Neural circuitry of emotional face processing in autism spectrum disorders

Neural circuitry of emotional face processing in autism spectrum disorders


J Psychiatry Neurosci 2010;35(2):105-114

Christopher S. Monk, PhD; Shih-Jen Weng, PhD; Jillian Lee Wiggins, MS; Nikhil Kurapati, BS; Hugo M.C. Louro, MSE; Melisa Carrasco, MS; Julie Maslowsky, MA; Susan Risi, PhD; Catherine Lord, PhD

Monk, Weng, Wiggins, Kurapati, Louro, Maslowsky, Lord — Department of Psychology; Monk, Lord — Center for Human Growth and Development and Department of Psychiatry; Monk, Carrasco — The Neuroscience Program, University of Michigan; Risi, Lord — University of Michigan Autism and Communications Disorders Center, Ann Arbor, Mich.


Background: Autism spectrum disorders (ASD) are associated with severe impairments in social functioning. Because faces provide nonverbal cues that support social interactions, many studies of ASD have examined neural structures that process faces, including the amygdala, ventromedial prefrontal cortex and superior and middle temporal gyri. However, increases or decreases in activation are often contingent on the cognitive task. Specifically, the cognitive domain of attention influences group differences in brain activation. We investigated brain function abnormalities in participants with ASD using a task that monitored attention bias to emotional faces.

Methods: Twenty-four participants (12 with ASD, 12 controls) completed a functional magnetic resonance imaging study while performing an attention cuing task with emotional (happy, sad, angry) and neutral faces.

Results: In response to emotional faces, those in the ASD group showed greater right amygdala activation than those in the control group. A preliminary psychophysiological connectivity analysis showed that ASD participants had stronger positive right amygdala and ventromedial prefrontal cortex coupling and weaker positive right amygdala and temporal lobe coupling than controls. There were no group differences in the behavioural measure of attention bias to the emotional faces.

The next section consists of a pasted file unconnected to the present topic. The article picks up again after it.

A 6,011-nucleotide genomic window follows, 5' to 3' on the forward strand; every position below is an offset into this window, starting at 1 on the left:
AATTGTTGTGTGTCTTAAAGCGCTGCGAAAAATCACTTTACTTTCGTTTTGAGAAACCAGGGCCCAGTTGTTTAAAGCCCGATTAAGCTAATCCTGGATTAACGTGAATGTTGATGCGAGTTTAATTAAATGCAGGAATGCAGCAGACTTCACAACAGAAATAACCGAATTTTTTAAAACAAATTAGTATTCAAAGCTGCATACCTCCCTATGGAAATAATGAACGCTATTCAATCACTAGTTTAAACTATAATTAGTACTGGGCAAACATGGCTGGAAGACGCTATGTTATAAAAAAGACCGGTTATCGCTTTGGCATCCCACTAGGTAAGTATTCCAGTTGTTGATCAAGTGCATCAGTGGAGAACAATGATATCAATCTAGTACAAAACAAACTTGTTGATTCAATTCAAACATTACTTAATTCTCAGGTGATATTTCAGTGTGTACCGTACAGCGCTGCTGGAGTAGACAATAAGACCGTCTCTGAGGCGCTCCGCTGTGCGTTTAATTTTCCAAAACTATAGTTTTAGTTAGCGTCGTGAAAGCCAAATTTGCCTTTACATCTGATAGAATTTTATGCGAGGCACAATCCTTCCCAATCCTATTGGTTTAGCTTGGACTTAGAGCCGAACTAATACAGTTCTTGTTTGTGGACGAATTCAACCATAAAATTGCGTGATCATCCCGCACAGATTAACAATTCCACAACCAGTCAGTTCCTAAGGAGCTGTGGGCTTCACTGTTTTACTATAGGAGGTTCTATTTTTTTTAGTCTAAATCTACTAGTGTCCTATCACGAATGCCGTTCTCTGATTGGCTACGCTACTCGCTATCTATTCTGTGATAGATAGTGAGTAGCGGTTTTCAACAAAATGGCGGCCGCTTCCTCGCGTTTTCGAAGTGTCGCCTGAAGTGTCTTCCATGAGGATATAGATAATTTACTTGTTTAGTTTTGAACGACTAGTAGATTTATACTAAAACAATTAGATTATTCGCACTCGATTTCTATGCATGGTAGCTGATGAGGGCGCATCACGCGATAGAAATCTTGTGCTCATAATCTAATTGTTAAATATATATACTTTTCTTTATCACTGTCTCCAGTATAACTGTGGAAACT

Limitations: The small sample size may have affected our ability to detect additional group differences.

Conclusion: When attention bias to emotional faces was equivalent between ASD and control groups, ASD was associated with greater amygdala activation. Preliminary analyses showed that ASD participants had stronger connectivity between the amygdala ventromedial prefrontal cortex (a network implicated in emotional modulation) and weaker connectivity between the amygdala and temporal lobe (a pathway involved in the identification of facial expressions, although areas of group differences were generally in a more anterior region of the temporal lobe than what is typically reported for emotional face processing). These alterations in connectivity are consistent with emotion and face processing disturbances in ASD.

Submitted July 16, 2009; Revised Nov. 13, Dec. 4, 2009; Accepted Dec. 7, 2009.

Acknowledgments: This research was supported in part by the National Institutes Health (K22 MH068017 to C.S.M, U19 HD35482 to C.L. and MH066496 to C.L.). We thank Dr. D. Noll for methodological advice, and Dr. S.J. Fromm and K. Newnham for technical support. Data from this study were presented at the International Meeting for Autism Research, London, UK, in May 2008.

Competing interests: None declared for Drs. Monk and Weng and Mr. Kurapati, Ms. Wiggins, Ms. Carrasco and Ms. Maslowsky. Drs. Lord and Risi receive royalties from a publisher of diagnostic instruments described in this paper. They donate all profits generated by the University of Michigan Autism and Communication Disorders Center (UMACC) in regards to this paper and all other UMACC projects to a charity.

Contributors: Dr. Monk designed the study. Drs. Monk, Weng, Risi and Lord and Ms. Wiggins, Carrasco and Maslowsky acquired the data. Dr. Monk wrote the article. All authors analyzed the data, reviewed the article and approved its publication.

DOI: 10.1503/jpn.090085

Correspondence to: Dr. C.S. Monk, Department of Psychology, University of Michigan, 530 Church St., Ann Arbor MI 48109; fax 734 615-0573;